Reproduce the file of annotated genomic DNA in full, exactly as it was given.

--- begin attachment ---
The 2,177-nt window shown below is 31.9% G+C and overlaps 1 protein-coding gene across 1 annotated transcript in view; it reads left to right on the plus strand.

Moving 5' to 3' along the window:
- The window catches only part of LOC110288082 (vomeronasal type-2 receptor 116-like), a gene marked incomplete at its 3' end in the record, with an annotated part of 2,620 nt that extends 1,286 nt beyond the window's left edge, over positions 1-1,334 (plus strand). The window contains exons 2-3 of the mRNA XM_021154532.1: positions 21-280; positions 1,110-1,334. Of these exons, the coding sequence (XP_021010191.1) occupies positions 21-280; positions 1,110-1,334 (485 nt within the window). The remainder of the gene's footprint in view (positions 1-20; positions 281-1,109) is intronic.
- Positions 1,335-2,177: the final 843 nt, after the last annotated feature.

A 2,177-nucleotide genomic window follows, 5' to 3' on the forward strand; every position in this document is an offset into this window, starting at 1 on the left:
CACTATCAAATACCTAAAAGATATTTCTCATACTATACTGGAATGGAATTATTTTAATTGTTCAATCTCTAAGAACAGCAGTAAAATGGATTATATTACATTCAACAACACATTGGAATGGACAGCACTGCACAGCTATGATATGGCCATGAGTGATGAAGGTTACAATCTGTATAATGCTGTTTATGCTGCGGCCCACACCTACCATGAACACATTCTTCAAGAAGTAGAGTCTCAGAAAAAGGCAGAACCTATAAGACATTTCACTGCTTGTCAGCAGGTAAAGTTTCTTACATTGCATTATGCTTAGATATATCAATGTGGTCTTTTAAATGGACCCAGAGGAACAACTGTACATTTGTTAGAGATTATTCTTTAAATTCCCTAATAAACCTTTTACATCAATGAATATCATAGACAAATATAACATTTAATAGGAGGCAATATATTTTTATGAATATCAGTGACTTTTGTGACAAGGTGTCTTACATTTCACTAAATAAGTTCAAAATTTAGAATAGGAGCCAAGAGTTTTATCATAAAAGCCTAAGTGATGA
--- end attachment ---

The 2,177-nt window shown below is 31.9% G+C and overlaps 1 protein-coding gene across 1 annotated transcript in view; it reads left to right on the plus strand.

Moving 5' to 3' along the window:
- The window catches only part of LOC110288082 (vomeronasal type-2 receptor 116-like), a gene marked incomplete at its 3' end in the record, with an annotated part of 2,620 nt that extends 1,286 nt beyond the window's left edge, over positions 1-1,334 (plus strand). The window contains exons 2-3 of the mRNA XM_021154532.1: positions 21-280; positions 1,110-1,334. Of these exons, the coding sequence (XP_021010191.1) occupies positions 21-280; positions 1,110-1,334 (485 nt within the window). The remainder of the gene's footprint in view (positions 1-20; positions 281-1,109) is intronic.
- Positions 1,335-2,177: the final 843 nt, after the last annotated feature.

A 2,177-nucleotide genomic window follows, 5' to 3' on the forward strand; every position in this document is an offset into this window, starting at 1 on the left:
CACTATCAAATACCTAAAAGATATTTCTCATACTATACTGGAATGGAATTATTTTAATTGTTCAATCTCTAAGAACAGCAGTAAAATGGATTATATTACATTCAACAACACATTGGAATGGACAGCACTGCACAGCTATGATATGGCCATGAGTGATGAAGGTTACAATCTGTATAATGCTGTTTATGCTGCGGCCCACACCTACCATGAACACATTCTTCAAGAAGTAGAGTCTCAGAAAAAGGCAGAACCTATAAGACATTTCACTGCTTGTCAGCAGGTAAAGTTTCTTACATTGCATTATGCTTAGATATATCAATGTGGTCTTTTAAATGGACCCAGAGGAACAACTGTACATTTGTTAGAGATTATTCTTTAAATTCCCTAATAAACCTTTTACATCAATGAATATCATAGACAAATATAACATTTAATAGGAGGCAATATATTTTTATGAATATCAGTGACTTTTGTGACAAGGTGTCTTACATTTCACTAAATAAGTTCAAAATTTAGAATAGGAGCCAAGAGTTTTATCATAAAAGCCTAAGTGATGA